Global health care benefits provider Aetna International has launched a new report investigating the cost of fraud, waste and abuse on the health care industry, which costs the sector tens of billions of dollars every year. Combatting fraud is of huge importance to Aetna International so that care, money and resources go towards improving global health whilst also keeping individual premiums down.
The report identifies how Aetna International’s International Special Investigations Unit (ISIU) is leading industry efforts to combat fraud, waste and abuse, saving and recovering more than $3 million USD every year to the benefit of its 800,000 members. This is in addition to the tens of millions of $USD in savings and recovery made from parent company Aetna Inc, which has more than 49 million members*.
The report also highlights some frequent indications of fraud, such as misspelled or misused medical terminology on claims forms, alterations on claims submissions or enrolment forms, or high incidences of prescriptions that do not coincide with medical claims histories. It is hoped that this will encourage employee benefits and wellness managers and individuals who hold IPMI plans to remain vigilant to possible fraudulent activity and help the industry to combat fraud.
To detect fraudulent activity, Aetna International uses its proprietary technology and harnesses its vast amount of data, with advanced business intelligence software to identify providers whose billing, treatment or patient demographic profiles differ significantly from those of their peers. Aetna International also enlists members and providers in helping to combat fraud by educating them and publicising high-profile cases.
A 2017 review of claims enabled Aetna International’s ISIU to identify a member involved in fraudulent activity costing $450,000 USD, leading to legal action and the recovery of funds.
Steven Knox, Manager, ISIU, Aetna International says: “At Aetna International, we have a zero-tolerance approach to fraud. Our International Special Investigations Unit works closely with the European Healthcare Fraud & Corruption Network (EHFCN) to combat criminal behaviour that negatively impacts businesses and their employees. It is imperative that organisations and employees alike are equipped with the knowledge to identify and report and act upon fraudulent activity.”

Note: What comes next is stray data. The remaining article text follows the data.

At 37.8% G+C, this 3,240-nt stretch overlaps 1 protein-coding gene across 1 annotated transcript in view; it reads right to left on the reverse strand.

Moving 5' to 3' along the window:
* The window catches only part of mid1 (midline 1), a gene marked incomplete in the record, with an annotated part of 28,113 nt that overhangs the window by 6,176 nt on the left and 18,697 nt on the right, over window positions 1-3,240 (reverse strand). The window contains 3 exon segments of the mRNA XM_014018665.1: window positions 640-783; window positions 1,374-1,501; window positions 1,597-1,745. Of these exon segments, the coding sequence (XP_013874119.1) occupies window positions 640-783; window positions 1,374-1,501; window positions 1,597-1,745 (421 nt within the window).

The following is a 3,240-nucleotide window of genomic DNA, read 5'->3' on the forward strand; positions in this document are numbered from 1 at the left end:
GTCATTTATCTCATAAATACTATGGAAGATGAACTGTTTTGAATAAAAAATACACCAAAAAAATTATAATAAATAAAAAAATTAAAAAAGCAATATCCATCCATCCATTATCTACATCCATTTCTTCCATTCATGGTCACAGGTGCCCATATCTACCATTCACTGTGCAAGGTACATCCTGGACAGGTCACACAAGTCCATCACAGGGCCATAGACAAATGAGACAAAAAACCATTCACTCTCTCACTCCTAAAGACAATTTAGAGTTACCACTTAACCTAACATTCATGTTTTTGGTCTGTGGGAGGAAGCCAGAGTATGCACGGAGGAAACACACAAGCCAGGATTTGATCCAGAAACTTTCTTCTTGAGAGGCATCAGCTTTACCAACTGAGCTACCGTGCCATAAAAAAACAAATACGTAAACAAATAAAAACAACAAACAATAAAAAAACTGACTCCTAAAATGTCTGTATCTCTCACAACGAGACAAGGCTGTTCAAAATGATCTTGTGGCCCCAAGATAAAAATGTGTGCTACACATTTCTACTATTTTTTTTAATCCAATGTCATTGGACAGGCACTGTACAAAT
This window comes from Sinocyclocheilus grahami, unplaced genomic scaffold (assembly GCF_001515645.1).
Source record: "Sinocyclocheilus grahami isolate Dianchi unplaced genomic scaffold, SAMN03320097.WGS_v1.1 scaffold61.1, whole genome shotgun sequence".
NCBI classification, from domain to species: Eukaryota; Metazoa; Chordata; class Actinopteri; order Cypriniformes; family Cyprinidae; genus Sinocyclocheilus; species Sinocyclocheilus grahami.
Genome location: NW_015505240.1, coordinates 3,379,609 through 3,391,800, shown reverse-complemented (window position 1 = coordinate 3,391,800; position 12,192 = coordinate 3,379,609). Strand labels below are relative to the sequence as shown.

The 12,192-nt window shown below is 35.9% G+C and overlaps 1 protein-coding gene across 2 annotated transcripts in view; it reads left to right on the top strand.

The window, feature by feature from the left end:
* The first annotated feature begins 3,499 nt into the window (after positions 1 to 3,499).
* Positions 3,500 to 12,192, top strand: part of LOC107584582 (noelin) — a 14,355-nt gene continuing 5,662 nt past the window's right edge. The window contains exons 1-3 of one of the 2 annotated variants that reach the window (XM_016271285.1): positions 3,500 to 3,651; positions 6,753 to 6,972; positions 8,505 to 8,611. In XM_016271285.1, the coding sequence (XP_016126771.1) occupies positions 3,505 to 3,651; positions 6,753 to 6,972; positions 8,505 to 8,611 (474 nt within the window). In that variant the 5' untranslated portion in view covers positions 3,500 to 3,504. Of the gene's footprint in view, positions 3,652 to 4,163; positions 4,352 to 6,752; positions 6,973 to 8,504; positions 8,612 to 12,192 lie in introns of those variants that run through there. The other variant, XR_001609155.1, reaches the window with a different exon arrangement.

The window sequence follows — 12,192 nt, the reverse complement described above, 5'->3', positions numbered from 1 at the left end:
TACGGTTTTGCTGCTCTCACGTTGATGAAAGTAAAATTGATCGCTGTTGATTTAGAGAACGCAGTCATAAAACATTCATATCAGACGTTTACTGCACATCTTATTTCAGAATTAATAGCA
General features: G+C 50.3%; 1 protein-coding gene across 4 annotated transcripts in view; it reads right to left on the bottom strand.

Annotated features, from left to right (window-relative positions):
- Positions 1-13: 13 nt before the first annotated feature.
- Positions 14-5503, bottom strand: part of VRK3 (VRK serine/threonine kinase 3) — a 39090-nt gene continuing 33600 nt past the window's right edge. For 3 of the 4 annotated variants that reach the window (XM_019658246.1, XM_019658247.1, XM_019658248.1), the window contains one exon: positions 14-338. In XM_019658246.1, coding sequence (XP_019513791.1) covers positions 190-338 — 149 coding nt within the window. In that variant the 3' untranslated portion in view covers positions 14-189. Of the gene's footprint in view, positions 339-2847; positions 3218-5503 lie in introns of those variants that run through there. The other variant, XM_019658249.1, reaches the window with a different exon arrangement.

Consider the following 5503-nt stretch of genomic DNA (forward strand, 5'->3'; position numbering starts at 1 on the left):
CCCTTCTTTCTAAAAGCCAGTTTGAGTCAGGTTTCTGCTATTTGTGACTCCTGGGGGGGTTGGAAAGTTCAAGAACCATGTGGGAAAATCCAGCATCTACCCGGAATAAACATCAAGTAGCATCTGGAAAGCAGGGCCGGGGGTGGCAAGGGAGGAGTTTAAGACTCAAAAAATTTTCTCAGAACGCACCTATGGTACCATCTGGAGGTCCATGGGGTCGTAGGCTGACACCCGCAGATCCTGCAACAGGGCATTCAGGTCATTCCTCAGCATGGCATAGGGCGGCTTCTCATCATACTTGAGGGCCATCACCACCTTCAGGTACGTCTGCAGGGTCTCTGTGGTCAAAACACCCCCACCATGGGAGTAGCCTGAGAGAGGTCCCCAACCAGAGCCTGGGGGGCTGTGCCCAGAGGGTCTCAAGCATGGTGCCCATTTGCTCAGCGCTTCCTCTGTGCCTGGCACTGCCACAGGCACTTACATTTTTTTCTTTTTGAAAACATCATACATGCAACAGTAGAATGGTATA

Aetna is a member of the EHFCN, collaboratively working to prevent and detect fraud within the health care insurance industry, and vigorously pursuing anyone involved in suspicious activity.
* As of December 31, 2017: Medical Membership: 22.2M; Dental Membership: 13.4M; PBM: 13.8M
Aetna International Case Study
In 2017, a routine review of claims for members who had received more than $10,000 USD in reimbursements turned up two questionable claims from Maia*, a member of an Aetna International group plan in Singapore. There were several red flags in her claim:
- Unusually high costs (e.g. a procedure that typically costs $75-$150 was billed at $475)
- Inconsistent invoice formatting and numbering
- Incorrect tax amounts
Local fraud champions at Aetna International contacted the health care providers involved. One confirmed costs had been altered; the other could find no record of Maia in their system. Aetna investigated all of Maia’s claims for the year. Again, providers confirmed either alteration or forgery of claims.
When Maia submitted additional claims, Aetna suspended and flagged them. Additional research back to 2011 revealed more than 400 individual claims from Maia, most of which had been altered or fabricated based on an authentic template invoice from 2011. The total value of fraudulent claims came to $450,000.
Aetna International’s legal team engaged local solicitors, who demanded Maia repay the fraudulent claims or face civil action. Maia repaid the money in full; $450,000 over a six-week period. Besides recovering the $450,000, Aetna International’s actions saved $30,000 in claims that had been suspended and an estimated $100,000 in future fraudulent claims.
*Maia is a pseudonym
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